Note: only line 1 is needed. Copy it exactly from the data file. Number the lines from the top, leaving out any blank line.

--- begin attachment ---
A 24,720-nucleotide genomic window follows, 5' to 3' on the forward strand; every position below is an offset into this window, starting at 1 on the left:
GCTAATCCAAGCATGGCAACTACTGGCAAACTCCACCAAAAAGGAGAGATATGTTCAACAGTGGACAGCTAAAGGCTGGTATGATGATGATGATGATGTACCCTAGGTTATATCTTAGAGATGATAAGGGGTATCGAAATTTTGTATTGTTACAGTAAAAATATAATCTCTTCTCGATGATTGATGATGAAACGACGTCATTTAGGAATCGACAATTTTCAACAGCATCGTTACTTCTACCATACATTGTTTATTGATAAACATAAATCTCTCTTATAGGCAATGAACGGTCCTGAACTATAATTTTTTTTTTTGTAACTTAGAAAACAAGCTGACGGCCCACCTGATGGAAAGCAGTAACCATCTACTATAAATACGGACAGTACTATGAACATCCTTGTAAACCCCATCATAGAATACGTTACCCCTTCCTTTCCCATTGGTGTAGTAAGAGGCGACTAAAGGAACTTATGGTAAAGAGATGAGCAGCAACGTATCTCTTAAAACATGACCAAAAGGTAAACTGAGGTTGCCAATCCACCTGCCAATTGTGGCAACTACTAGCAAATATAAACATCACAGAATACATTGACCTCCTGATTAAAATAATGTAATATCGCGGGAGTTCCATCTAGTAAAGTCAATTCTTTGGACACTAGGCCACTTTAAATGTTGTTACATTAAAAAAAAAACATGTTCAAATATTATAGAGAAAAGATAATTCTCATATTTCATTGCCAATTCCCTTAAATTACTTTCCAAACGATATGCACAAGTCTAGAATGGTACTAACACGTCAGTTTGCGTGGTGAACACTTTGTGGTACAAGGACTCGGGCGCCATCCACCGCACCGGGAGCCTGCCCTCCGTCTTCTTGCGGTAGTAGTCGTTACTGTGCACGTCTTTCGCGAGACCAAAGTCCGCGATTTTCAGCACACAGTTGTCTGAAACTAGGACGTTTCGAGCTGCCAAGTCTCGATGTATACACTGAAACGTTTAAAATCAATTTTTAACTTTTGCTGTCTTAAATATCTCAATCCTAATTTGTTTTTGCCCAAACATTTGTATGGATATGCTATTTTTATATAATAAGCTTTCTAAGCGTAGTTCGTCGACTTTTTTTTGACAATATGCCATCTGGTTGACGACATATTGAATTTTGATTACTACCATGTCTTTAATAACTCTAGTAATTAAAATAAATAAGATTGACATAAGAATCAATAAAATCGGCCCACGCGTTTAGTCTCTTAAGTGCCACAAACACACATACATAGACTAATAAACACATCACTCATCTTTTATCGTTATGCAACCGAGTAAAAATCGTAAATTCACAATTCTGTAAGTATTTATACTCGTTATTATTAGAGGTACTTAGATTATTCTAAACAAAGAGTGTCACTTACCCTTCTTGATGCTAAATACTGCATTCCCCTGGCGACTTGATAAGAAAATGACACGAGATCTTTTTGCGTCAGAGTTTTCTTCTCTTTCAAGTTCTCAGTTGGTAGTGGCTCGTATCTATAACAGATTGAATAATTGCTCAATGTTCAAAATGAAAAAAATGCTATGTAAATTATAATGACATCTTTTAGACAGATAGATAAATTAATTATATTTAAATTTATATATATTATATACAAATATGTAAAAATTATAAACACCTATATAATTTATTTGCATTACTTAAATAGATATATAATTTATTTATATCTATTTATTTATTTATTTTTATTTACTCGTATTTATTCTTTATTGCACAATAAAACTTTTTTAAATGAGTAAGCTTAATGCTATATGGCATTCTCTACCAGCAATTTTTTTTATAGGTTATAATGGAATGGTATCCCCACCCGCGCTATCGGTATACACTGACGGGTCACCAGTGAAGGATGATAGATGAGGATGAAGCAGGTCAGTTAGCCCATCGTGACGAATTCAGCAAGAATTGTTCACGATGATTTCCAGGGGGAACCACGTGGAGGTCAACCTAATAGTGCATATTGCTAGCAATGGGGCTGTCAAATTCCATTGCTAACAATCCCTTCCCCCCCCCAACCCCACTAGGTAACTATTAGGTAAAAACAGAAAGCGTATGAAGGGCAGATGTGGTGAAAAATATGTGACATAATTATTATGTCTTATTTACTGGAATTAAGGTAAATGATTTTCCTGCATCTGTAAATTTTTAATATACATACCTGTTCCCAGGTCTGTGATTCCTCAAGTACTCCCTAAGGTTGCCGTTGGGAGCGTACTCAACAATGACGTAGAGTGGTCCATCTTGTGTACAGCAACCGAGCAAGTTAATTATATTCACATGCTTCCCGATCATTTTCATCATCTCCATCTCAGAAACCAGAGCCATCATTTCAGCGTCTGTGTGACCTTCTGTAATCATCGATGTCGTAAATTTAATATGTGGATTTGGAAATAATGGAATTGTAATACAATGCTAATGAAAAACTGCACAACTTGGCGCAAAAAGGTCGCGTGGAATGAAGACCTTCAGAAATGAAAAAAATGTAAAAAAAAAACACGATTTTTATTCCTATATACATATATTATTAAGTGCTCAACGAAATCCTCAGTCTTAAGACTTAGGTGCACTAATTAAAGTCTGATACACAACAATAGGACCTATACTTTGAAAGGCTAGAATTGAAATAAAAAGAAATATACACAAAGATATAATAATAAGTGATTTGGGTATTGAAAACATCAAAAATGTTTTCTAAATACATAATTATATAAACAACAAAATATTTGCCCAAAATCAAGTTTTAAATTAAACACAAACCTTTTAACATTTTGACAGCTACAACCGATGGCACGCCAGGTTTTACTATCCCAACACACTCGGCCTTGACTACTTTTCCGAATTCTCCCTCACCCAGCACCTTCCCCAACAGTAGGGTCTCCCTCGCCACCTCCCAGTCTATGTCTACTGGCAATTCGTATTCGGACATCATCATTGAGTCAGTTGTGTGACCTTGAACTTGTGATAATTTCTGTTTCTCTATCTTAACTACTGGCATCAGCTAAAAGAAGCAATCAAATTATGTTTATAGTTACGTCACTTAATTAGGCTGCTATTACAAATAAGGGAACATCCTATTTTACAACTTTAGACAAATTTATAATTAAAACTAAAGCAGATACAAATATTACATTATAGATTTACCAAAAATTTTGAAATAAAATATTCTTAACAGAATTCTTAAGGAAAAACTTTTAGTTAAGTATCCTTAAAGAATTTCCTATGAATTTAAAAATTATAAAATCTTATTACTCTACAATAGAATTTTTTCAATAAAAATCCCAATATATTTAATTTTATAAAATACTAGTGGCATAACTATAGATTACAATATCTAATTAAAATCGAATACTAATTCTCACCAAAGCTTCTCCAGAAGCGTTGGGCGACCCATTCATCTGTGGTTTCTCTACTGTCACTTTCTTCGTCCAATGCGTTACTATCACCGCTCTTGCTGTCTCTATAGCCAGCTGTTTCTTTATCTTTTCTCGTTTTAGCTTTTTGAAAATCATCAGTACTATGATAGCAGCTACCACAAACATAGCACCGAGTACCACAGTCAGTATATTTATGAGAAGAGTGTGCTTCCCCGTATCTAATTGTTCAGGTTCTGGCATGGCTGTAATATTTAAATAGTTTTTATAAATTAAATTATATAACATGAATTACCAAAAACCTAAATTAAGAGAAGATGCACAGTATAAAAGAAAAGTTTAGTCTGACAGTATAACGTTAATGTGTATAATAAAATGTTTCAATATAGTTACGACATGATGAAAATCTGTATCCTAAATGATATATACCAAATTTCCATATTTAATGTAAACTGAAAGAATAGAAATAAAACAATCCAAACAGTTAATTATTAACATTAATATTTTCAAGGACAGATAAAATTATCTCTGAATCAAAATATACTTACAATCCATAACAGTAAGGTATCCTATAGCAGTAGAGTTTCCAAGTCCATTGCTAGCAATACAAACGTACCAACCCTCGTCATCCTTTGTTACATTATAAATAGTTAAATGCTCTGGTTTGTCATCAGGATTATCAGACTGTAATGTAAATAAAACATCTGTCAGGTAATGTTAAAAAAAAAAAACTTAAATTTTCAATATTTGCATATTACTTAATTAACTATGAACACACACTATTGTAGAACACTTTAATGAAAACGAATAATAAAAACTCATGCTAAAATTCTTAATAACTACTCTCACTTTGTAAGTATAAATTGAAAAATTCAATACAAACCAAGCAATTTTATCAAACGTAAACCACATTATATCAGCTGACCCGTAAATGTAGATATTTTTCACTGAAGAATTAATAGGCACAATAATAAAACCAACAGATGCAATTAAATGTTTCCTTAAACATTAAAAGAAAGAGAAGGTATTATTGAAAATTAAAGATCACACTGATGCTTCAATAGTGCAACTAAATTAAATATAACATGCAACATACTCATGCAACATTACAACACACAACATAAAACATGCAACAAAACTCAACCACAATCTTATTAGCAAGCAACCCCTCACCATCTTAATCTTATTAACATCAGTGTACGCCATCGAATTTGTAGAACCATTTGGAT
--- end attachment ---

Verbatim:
A 24,720-nucleotide genomic window follows, 5' to 3' on the forward strand; every position below is an offset into this window, starting at 1 on the left: